I want to go to there: La Muralla Roja – Calpe, Spain
Ricardo Bofill is one of Europe’s most famous and prolific architects of the last century. Renegade, anarchist and godfather of design, we chat visions and the immediacy of social media.
Our town is on the most easterly point of Australia and, in indigenous traditions, is known as a healing ground for women. The 20,000 year old belief of arriving, healing and then leaving is woven in its energy, making our residents somewhat nomadic. I read recently you consider yourself a nomad. Can you tell us about your nomadic life?
When you’ve grown up in Catalonia Spain during the Franco regime, you have few choices before you. You dream of freedom and great journeys. I was expelled from the Spanish University and Franco’s regime prohibited me to practice in Spain. This situation forced me to move first to France, and later to Algeria, South America, the United States, Canada, Japan, China and India. I have accepted this way of life and I like it.
Have you ever ventured to Australia?
Actually, we were recently approached by an Australian developer who wanted to re-purpose a former brewery in Sydney … but no, I have never visited or worked in Australia. I know that the country has amazing industrial sites that would make great adaptive reuse projects.
I’m curious to know more about Taller de Arquitectura. You founded the multidisciplinary firm back in 1963.
Can you explain the philosophy of its beginnings?
I founded Taller de Arquitectura to confront the complexity of architectural practice. I gathered a multidisciplinary, multi-talented group of integrated architects, engineers, planners, sociologist, writers, movie makers and philosophers, to provide alternative responses to urban planning problems. Urban Design has been a forgotten discipline since the days that the city burst forth from its original form. An urban culture no longer exists and yet it is the basic element which makes exchange and communication possible. It is this culture with which we must deal: by restructuring the architecture of existing cities, by adapting historic centres to the new urban demand, by transforming degraded suburban form, by limiting urban growth, by restructuring the countryside.
You’re quoted, ‘If you want to be an architect, you have to learn the social, political, economical and cultural problems.’ Personally I feel like if we want to be good humans and citizens in our world in its current state that this understanding is essential for us all, do you?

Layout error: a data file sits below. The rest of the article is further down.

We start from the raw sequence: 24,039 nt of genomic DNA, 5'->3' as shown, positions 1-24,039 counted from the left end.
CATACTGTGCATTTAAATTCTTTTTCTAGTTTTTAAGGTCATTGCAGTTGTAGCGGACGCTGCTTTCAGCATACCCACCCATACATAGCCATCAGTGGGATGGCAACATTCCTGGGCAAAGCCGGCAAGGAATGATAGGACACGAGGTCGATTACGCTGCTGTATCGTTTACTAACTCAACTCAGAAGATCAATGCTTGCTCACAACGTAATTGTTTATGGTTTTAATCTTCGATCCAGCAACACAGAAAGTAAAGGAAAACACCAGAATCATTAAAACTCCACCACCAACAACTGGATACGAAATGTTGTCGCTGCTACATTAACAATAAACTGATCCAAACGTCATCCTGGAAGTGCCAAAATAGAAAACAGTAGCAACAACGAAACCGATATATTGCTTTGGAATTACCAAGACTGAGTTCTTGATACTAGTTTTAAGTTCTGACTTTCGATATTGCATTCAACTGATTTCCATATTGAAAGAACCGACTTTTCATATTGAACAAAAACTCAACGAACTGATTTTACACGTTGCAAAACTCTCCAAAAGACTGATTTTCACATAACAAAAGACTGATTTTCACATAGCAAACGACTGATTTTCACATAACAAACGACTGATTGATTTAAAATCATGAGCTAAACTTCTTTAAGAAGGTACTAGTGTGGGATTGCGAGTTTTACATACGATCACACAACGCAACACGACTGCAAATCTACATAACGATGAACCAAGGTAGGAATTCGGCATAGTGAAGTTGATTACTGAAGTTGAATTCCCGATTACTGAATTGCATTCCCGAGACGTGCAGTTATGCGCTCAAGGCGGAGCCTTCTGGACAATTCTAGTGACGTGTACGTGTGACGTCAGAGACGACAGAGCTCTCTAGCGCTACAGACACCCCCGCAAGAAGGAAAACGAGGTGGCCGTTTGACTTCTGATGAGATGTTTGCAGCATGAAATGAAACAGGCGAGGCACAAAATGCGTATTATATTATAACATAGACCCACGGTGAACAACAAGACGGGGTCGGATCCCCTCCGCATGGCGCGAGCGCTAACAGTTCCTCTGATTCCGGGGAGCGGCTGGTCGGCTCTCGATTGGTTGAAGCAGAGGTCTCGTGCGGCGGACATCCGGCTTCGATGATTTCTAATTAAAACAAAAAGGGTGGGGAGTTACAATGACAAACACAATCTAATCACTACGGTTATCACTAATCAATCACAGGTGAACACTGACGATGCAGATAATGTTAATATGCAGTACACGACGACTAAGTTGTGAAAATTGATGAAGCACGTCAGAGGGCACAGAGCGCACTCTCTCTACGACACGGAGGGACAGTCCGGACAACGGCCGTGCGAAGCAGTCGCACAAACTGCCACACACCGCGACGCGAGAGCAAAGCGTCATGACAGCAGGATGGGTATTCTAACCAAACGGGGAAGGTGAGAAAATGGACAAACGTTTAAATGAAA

Absolutely, but the reading of the future is different since the globalisation. Cultural diversity, immersion in local cultures, and climatic, ethnic and regional contrasts should be the source of inspiration for the Architect if he or she is to be consistent with the current diverse world. My Catalan – peripheral – origins have made me more receptive, more attentive towards civilisations far removed from the centre, and for this reason they are essential to my work as an architect.
Your thoughts on the idea of your vision La Muralla Roja (pictured) cast and completed in 1973 and in 2017 an instagram and social media sensation?
I designed the building in 1973, practically without plans and working with my father’s company of construction workers. What I had in mind was the creation of sophisticated vernacular architecture, as opposed to the surrounding natural landscape. Yet, social-media users do not bother to understand the reasons for that choice. They have the advantages of immediacy, but also the disadvantages, their opinion is usually frivolous, the analysis is superficial.
Finally let’s discuss being a visionary and Godfather to the world of Architecture and leaving a nonconformist legacy for the new wave to be inspired ...
The architect must have a global vision of Architecture once again. The transformation of urban spaces depends on a genuine knowledge of classic art, its laws, its structures, its transformations. The city offers us a panorama of anonymous forms, one following the other.